May we all have the strength and the courage to use our gifts to build up the Body of Christ and draw people in from the “outer darkness.”

RCL: Year A Twenty-fourth Sunday After Pentecost November 15, 2020 Judges 4:1-7 with Psalm 123 or
Zephaniah 1:7, 12-18 with Psalms 90:1-8 (9-11), 12
1 Thessalonians 5:1-11
Matthew 25:14-30

Photo: CC0image by Merja Partanen

Categories
Musings Sermon Starter

Love in the Time of COVID: It’s not what you think

Image of an infant hand holding onto the finger of an adult hand

I wonder what church would be like if we dropped everything except the two greatest commandments. What would worship be like if it was focused on expressing our love for God with all our hearts, souls, and minds? What would kinship and missions be like if we focused all our activities on loving our neighbors as ourselves? This would be a new reformation that I could get behind. If an activity doesn’t focus on love in one way or another, then it probably isn’t necessary to life of the church. Don’t get me wrong, this focus on love, both divine and human, isn’t easy and much of society doesn’t support love as a foundation for all human action.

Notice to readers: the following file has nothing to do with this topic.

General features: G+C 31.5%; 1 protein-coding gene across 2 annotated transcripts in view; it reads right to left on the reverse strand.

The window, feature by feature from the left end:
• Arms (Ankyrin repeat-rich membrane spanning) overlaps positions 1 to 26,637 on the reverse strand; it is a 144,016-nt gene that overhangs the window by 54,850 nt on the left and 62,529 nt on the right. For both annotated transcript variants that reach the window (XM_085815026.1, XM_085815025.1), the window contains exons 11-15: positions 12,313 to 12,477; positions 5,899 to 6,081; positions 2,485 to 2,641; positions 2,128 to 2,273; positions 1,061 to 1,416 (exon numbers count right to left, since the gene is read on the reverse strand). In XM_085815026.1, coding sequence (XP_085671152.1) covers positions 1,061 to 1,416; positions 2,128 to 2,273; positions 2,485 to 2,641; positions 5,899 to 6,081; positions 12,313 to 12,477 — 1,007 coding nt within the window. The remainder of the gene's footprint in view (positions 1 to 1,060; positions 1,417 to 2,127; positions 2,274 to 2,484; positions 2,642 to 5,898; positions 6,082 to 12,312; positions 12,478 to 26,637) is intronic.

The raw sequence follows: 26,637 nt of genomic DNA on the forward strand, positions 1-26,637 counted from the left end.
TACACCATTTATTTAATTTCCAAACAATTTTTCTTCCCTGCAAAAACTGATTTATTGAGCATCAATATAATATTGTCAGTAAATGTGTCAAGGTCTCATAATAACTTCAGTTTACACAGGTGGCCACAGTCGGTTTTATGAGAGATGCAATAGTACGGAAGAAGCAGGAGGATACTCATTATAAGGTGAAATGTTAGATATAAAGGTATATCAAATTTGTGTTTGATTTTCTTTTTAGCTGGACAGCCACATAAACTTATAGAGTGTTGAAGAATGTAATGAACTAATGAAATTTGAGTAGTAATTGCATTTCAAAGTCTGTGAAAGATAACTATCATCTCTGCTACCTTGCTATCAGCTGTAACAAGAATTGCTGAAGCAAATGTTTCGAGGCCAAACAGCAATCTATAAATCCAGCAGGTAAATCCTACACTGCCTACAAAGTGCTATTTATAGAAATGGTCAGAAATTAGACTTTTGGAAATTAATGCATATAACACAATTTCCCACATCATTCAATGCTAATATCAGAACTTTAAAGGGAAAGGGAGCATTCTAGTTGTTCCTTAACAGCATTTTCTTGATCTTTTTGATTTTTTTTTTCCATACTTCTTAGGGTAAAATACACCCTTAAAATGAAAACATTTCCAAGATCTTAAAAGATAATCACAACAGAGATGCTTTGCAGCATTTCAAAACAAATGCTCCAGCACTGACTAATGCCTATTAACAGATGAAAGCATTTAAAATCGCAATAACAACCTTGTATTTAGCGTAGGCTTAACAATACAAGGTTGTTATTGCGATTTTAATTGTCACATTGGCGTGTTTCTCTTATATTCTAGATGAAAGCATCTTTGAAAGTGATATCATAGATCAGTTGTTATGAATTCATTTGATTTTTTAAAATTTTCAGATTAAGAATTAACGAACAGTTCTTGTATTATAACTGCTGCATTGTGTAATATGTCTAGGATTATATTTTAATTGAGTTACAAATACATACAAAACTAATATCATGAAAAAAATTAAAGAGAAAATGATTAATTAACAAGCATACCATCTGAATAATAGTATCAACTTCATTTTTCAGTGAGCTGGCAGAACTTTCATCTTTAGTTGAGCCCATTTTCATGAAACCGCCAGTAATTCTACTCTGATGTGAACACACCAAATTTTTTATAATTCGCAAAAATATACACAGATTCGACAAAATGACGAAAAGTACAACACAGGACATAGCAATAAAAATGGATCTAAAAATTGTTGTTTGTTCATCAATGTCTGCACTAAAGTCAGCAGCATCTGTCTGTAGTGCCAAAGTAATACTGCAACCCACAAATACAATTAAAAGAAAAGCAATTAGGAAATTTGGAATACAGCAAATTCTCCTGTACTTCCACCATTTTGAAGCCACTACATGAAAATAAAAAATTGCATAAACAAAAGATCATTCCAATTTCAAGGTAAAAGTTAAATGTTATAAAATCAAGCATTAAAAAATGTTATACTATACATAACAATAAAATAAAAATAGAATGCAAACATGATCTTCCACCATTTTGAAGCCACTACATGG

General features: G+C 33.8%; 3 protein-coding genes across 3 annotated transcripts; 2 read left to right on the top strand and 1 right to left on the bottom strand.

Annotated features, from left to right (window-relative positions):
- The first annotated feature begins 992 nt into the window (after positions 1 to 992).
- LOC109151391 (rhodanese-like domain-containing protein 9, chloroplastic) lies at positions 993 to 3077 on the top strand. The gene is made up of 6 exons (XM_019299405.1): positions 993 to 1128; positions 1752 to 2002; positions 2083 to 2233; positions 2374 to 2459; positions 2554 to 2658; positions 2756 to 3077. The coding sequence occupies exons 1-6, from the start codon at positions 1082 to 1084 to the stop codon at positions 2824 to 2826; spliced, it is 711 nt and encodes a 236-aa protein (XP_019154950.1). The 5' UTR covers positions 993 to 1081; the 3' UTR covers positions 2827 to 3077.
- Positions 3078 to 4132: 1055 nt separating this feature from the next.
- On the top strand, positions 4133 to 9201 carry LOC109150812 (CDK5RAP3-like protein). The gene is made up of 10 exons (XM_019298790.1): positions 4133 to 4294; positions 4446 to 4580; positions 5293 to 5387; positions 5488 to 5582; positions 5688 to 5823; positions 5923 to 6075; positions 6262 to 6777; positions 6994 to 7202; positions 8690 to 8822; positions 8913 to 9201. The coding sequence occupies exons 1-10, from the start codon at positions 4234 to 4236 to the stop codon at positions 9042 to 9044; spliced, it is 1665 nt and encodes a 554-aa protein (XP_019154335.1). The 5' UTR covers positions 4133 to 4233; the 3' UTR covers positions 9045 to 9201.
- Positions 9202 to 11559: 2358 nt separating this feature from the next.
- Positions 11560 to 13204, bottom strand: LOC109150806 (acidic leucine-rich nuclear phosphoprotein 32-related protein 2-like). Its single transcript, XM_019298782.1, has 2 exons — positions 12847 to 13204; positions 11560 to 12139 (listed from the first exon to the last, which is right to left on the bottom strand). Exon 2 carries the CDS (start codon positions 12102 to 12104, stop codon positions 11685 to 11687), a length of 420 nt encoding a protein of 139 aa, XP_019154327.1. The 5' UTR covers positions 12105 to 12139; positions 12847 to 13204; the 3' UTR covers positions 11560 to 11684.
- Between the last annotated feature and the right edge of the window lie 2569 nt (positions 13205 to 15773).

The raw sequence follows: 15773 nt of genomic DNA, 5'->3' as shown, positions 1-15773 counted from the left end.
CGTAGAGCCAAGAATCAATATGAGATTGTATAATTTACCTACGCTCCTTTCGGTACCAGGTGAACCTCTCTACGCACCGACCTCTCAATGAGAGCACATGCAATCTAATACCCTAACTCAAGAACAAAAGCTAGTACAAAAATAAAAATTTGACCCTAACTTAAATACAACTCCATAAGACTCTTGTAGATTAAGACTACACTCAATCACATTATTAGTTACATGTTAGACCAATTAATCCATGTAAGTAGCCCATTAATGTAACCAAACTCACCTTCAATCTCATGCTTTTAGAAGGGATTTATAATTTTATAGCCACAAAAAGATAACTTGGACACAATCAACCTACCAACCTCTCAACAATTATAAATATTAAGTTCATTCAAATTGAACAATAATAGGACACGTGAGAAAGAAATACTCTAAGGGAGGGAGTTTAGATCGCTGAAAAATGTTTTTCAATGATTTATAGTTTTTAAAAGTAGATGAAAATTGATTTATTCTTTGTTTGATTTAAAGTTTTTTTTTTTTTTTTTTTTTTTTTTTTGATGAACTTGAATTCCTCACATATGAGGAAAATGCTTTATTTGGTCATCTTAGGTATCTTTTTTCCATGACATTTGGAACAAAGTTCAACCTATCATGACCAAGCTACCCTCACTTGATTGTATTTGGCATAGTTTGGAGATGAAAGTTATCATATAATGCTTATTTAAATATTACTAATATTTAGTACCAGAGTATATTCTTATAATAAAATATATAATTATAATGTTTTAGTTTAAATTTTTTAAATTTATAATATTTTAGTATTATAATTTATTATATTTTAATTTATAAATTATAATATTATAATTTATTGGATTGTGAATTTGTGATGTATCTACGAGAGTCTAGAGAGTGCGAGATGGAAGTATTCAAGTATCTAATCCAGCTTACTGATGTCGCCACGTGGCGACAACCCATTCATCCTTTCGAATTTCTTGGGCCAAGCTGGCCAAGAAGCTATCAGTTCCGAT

Jesus doesn’t speak casually of love the way we do today. We love chocolate. We love TV shows. We love our spouses. We love good food. We love time at the beach. We use the word for all the things we enjoy whether it’s simple enjoyment or deep emotional and spiritual connection, the word is the same – love. Jesus had a few alternatives to choose from and I’m convinced he chose his words carefully. He used the word agape. Yes, this is the kind of unconditional, steadfast love that God has for us. Jesus set his expectation of humanity high. He wants us to live into, strive for, this same kind of love. You know, here on earth as it is in heaven. It’s a goal and an invitation to start the journey. It’s only impossible if we rely only on ourselves. In community, it might just be possible to embody Christ in such a way that agape becomes a reality.